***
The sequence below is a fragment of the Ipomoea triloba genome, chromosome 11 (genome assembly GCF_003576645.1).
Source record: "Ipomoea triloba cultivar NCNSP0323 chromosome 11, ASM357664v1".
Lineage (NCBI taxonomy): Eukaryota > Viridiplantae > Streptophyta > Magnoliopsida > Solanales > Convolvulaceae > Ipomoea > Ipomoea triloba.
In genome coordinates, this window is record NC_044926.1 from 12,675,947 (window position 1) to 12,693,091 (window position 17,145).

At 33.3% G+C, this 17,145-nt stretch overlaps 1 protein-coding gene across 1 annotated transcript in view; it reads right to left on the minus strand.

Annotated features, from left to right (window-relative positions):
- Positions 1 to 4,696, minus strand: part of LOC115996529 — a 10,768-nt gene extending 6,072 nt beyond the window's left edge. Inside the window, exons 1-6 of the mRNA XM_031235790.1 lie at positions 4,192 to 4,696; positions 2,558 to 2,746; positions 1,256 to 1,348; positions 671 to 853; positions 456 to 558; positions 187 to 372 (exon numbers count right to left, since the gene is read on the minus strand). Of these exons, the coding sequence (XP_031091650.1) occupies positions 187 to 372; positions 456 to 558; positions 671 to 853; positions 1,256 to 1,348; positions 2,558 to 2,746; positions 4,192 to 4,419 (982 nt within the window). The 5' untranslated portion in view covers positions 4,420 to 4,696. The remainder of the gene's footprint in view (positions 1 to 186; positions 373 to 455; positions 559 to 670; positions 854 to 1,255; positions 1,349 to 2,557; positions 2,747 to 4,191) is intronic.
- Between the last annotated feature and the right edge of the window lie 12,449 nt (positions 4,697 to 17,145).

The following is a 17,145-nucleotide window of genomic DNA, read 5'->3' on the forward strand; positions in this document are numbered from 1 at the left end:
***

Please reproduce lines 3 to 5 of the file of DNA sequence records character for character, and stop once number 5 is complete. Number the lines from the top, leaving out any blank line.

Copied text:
Lineage (NCBI taxonomy): Eukaryota > Viridiplantae > Streptophyta > Magnoliopsida > Solanales > Convolvulaceae > Ipomoea > Ipomoea triloba.
In genome coordinates, this window is record NC_044926.1 from 12,675,947 (window position 1) to 12,693,091 (window position 17,145).

At 33.3% G+C, this 17,145-nt stretch overlaps 1 protein-coding gene across 1 annotated transcript in view; it reads right to left on the minus strand.